So – if you’re reading this in the UK it’s 7½ deaths – but in America, where it’s already been published, it’s just 7.  I’m not sure why we get an extra half a death over this side of the Atlantic – but I am assured it’s the same book.

Anyway – I was very kindly given an advance review copy (well, advance for the UK market) from Netgalley in return for an honest review.

Here’s the blurb:

“The Hardcastle family is hosting a masquerade at their home, and their daughter Evelyn Hardcastle will die. She will die everyday until Aiden Bishop is able identify her killer and break the cycle.

But every time the day begins again, Aiden wakes up each day in a different  body as one of the guests. 

Aiden’s only escape is to solve Evelyn Hardcastle’s murder and conquer the shadows of an enemy he struggles to even comprehend. But nothing and no one are quite what they seem. 

Deeply atmospheric and ingeniously plotted, The 7½ Deaths of Evelyn Hardcastle is a highly original debut that’s an Agatha Christie mystery in a Groundhog Day Loop, with a bit of Quantum Leap to it. “

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This really is an intriguing and very different book!  (Different in a much better way than when I described Donna Tartt’s ‘The Goldfinch’ as different – before various friends get panicky!)

Each day Aiden Bishop wakes up in a different host’s body.  He stays in that body for a day (during the host’s waking hours) or until the host dies.  It therefore flips between hosts, days, hours of the same day, with alarming frequency.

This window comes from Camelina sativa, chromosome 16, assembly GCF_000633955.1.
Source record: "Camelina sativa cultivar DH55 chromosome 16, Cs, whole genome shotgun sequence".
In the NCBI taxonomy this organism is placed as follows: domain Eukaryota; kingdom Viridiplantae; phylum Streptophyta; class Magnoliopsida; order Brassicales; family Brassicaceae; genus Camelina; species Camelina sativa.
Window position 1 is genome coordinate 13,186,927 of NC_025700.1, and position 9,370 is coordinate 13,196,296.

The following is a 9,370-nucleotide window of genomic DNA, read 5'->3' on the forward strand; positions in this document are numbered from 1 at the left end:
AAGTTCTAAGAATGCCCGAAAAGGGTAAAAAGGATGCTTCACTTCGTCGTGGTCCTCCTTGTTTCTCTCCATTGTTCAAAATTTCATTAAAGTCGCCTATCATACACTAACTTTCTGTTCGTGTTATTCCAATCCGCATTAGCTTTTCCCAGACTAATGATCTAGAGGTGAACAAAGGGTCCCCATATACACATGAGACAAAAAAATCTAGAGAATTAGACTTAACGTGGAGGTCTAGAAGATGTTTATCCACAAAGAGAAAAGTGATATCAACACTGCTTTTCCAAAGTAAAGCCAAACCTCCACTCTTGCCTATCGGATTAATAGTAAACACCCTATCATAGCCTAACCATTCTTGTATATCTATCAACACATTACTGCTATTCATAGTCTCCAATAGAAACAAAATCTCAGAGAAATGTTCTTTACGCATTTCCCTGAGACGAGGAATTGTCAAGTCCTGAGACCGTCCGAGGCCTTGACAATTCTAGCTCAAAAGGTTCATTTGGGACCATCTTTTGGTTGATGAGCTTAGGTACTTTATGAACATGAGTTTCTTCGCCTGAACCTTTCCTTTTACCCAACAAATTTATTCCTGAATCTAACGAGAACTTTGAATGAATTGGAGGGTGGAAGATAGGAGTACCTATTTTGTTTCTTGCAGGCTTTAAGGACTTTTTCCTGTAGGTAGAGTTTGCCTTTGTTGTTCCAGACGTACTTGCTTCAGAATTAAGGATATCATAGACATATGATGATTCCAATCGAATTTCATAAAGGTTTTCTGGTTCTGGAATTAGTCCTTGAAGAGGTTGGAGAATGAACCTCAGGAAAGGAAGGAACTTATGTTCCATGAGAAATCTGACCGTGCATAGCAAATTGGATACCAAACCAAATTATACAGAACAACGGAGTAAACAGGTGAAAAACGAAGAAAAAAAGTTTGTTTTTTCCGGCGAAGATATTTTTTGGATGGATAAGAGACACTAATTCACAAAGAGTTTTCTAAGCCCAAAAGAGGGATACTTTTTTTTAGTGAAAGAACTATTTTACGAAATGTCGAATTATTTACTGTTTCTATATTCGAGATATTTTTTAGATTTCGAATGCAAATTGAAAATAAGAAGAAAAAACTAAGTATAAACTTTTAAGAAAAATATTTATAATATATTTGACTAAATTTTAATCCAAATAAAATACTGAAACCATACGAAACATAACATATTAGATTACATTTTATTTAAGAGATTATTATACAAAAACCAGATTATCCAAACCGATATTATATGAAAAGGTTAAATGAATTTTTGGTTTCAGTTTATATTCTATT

I am very glad that I am on the wagon at the moment – as it was tricky enough to keep track of when stone cold sober – and definitely would not be a book to read when even mildly inebriated!! Even in my abstemious state, it was still tricky to keep a handle on entirely what was going on…….

Often with books I get cross with the author (and editor!) for not spotting loopholes in plots and inconsistencies – but it was pretty much impossible to even begin to dissect the plot with this one!  The interview with the author at the end says that he had a wall full of post it notes and a spreadsheet to ensure all of the characters and plot lines were consistent whilst writing the book – and unless I’d recreated this, I really don’t think it was possible to keep up, you kind of just have to go with it (which for a control freak like me is a bit tricky!)

The hosts that Aiden uses each day are all very different – physically / emotionally / mentally – and that is very cleverly portrayed.  You’re never quite sure who you’re rooting for though.  The house where it’s set – Blackheath – is also really well described and you can picture yourself inside it – and it’s grounds. It is very atmospheric.

Overall I enjoyed this – although I’m pretty exhausted having finished it – and am looking forward to something a bit lighter and less taxing for my next read!  Reading something with a new ‘concept’ is a refreshing change – and I’m already interested to see what the author writes next!

Definitely put this on your list for when it’s published in the Autumn.

It’s slotting into my 2018 Reading Challenge as a book about time travel.